|US5174049 *||Dec 21, 1990||Dec 29, 1992||Tretorn Ab||Shoe soles having a honeycomb insert and shoes, particularly athletic or rehabilitative shoes, utilizing same|
|US5425184 *||Mar 29, 1993||Jun 20, 1995||Nike, Inc.||Athletic shoe with rearfoot strike zone|
|US5461800 *||Jul 25, 1994||Oct 31, 1995||Adidas Ag||Midsole for shoe|
|US5493791 *||May 10, 1993||Feb 27, 1996||Hy Kramer||Article of footwear having improved midsole|
|US5595004 *||Mar 30, 1994||Jan 21, 1997||Nike, Inc.||Shoe sole including a peripherally-disposed cushioning bladder|
|US5625964 *||Jun 7, 1995||May 6, 1997||Nike, Inc.||Athletic shoe with rearfoot strike zone|
|US5729916 *||Jun 10, 1996||Mar 24, 1998||Wilson Sporting Goods Co.||Shoe with energy storing spring having overload protection mechanism|
|US5794359 *||Jul 15, 1996||Aug 18, 1998||Energaire Corporation||Sole and heel structure with peripheral fluid filled pockets|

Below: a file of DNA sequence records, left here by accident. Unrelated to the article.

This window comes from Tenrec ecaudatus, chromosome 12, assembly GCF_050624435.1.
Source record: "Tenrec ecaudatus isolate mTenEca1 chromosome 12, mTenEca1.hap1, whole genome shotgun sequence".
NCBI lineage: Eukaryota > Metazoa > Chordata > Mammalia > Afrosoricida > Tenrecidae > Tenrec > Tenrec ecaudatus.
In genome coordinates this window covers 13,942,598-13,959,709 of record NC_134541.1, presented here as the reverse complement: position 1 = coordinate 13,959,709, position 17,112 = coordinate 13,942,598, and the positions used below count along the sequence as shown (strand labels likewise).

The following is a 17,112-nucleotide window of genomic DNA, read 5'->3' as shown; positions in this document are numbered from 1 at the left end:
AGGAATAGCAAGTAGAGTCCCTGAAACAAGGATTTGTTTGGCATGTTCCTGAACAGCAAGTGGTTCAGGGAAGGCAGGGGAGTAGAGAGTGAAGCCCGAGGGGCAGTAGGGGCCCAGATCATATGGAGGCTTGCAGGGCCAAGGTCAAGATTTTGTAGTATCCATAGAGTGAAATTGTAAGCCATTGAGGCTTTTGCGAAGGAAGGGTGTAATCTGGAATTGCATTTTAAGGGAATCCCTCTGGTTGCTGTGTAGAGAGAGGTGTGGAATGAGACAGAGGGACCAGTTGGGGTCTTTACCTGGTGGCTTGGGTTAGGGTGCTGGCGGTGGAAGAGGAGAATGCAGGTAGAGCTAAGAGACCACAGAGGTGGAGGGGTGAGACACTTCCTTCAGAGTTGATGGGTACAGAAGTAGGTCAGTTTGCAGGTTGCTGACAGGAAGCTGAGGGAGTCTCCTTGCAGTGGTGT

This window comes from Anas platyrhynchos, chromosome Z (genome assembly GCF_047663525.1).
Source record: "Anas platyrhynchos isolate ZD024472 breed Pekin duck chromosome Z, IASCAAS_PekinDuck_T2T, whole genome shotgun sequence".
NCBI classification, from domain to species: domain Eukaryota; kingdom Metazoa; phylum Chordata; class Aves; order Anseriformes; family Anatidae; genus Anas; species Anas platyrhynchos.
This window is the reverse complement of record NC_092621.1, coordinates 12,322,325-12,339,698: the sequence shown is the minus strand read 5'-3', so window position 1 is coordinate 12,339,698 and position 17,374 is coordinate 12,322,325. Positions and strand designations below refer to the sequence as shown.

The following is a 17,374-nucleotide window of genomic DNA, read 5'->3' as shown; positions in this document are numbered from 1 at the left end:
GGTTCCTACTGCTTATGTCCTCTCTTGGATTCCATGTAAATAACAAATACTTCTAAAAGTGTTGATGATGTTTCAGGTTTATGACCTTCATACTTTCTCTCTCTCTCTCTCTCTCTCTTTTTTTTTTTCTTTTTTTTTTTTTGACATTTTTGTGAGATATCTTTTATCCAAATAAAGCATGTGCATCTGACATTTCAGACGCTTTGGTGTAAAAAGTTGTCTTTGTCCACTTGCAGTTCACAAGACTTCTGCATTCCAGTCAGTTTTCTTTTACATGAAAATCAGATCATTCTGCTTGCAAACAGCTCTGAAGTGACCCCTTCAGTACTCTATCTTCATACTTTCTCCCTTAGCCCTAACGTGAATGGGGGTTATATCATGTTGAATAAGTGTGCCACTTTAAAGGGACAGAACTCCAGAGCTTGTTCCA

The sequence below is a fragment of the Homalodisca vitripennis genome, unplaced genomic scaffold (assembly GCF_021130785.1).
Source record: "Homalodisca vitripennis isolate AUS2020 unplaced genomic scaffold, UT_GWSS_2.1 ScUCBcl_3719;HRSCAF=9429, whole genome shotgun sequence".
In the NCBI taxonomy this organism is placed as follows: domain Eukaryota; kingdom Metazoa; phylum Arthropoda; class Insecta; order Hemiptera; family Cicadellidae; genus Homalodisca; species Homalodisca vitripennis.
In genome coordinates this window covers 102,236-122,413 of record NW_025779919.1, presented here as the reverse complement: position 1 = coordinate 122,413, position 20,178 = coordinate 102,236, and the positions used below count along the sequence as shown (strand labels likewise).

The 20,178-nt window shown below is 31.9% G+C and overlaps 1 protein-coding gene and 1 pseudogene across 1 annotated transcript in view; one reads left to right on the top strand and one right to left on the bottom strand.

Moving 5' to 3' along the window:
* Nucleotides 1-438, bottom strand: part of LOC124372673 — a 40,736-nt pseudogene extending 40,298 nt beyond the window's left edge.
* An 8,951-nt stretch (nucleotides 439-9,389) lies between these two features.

|US5822886 *||Oct 25, 1995||Oct 20, 1998||Adidas International, Bv||Midsole for shoe|
|US5987780 *||Jan 10, 1997||Nov 23, 1999||Nike, Inc.||Shoe sole including a peripherally-disposed cushioning bladder|
|US6055746 *||May 5, 1997||May 2, 2000||Nike, Inc.||Athletic shoe with rearfoot strike zone|
|US6061928 *||Dec 9, 1997||May 16, 2000||K-Swiss Inc.||Shoe having independent packed cushioning elements|
|US6115945 *||Dec 3, 1993||Sep 12, 2000||Anatomic Research, Inc.||Shoe sole structures with deformation sipes|
|US6258421 *||Nov 5, 1998||Jul 10, 2001||Nike, Inc.||Bladder and method of making the same|
|US6305100||Feb 24, 1997||Oct 23, 2001||Eugene Komarnycky||Shoe ventilation|
|US6754982||Nov 30, 2001||Jun 29, 2004||Wolverine World Wide, Inc.||Shoe cushioning system and related method of manufacture|
|US6763616||Aug 22, 2001||Jul 20, 2004||Anatomic Research, Inc.||Shoe sole structures|
|US6883253||Jun 26, 2003||Apr 26, 2005||Fila Sport S.P.A.||2A improvements|